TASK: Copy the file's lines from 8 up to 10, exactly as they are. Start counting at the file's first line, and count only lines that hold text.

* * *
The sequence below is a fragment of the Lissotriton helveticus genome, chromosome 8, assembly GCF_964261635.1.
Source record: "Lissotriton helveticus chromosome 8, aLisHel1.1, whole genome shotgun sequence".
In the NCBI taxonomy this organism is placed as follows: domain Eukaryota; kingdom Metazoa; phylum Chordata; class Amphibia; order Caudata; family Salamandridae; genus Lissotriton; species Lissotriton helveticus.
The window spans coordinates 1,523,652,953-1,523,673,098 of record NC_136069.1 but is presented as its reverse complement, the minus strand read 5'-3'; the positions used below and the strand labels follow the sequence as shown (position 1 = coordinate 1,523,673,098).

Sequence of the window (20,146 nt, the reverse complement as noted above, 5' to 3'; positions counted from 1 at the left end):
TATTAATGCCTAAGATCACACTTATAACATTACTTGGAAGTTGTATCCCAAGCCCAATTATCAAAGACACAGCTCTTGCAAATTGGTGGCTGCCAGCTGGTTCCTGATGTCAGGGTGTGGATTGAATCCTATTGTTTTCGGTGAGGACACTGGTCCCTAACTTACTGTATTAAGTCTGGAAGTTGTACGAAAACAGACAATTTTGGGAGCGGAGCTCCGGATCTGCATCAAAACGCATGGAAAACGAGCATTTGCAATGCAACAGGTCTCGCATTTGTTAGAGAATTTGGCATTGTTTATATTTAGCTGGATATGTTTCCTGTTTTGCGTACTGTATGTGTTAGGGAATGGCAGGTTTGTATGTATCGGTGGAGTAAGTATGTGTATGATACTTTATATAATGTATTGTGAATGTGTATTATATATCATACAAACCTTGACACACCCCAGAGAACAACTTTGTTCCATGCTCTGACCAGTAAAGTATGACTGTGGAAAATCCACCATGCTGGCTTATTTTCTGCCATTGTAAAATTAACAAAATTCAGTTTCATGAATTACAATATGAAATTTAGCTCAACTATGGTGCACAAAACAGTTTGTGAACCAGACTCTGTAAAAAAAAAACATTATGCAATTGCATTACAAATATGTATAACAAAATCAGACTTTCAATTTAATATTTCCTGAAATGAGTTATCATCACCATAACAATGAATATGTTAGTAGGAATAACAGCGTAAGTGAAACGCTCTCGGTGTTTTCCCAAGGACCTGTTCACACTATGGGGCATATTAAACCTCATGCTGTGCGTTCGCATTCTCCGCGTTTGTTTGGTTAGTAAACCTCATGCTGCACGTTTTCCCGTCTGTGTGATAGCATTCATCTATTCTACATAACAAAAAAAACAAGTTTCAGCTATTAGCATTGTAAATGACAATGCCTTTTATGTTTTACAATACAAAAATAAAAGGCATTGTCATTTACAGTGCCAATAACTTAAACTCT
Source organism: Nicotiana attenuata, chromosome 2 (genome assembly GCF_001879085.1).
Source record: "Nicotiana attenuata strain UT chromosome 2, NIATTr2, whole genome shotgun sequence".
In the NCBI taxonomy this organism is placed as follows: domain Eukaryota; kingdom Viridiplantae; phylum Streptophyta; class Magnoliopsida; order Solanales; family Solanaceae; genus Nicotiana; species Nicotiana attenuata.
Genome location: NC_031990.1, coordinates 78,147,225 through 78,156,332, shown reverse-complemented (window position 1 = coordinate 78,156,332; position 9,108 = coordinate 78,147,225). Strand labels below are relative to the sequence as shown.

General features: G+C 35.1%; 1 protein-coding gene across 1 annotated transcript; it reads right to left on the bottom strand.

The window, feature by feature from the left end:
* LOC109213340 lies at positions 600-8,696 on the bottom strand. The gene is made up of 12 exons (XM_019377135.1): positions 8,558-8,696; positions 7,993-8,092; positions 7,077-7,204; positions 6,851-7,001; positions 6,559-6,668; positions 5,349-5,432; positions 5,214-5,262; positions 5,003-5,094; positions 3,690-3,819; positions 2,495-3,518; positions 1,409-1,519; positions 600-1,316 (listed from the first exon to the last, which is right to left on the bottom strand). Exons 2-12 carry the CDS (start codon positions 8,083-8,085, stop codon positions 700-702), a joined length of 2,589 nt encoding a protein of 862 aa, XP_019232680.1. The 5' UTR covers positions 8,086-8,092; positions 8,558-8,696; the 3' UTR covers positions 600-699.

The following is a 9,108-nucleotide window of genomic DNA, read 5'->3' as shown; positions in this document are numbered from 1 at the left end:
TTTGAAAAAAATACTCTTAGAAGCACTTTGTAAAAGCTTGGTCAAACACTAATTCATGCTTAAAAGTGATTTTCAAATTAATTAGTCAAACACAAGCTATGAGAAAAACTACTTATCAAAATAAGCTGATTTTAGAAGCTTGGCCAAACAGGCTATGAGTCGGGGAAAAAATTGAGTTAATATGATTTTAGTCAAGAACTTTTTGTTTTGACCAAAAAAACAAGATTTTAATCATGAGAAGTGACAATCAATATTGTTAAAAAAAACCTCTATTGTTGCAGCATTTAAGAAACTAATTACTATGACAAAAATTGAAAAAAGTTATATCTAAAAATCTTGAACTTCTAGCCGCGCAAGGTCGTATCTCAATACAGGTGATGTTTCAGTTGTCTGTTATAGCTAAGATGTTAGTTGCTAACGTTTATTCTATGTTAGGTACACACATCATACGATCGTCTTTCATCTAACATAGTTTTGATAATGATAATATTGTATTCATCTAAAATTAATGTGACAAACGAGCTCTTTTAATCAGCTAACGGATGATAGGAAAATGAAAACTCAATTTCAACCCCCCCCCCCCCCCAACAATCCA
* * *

Source record: "Nicotiana attenuata strain UT chromosome 2, NIATTr2, whole genome shotgun sequence".
In the NCBI taxonomy this organism is placed as follows: domain Eukaryota; kingdom Viridiplantae; phylum Streptophyta; class Magnoliopsida; order Solanales; family Solanaceae; genus Nicotiana; species Nicotiana attenuata.
Genome location: NC_031990.1, coordinates 78,147,225 through 78,156,332, shown reverse-complemented (window position 1 = coordinate 78,156,332; position 9,108 = coordinate 78,147,225). Strand labels below are relative to the sequence as shown.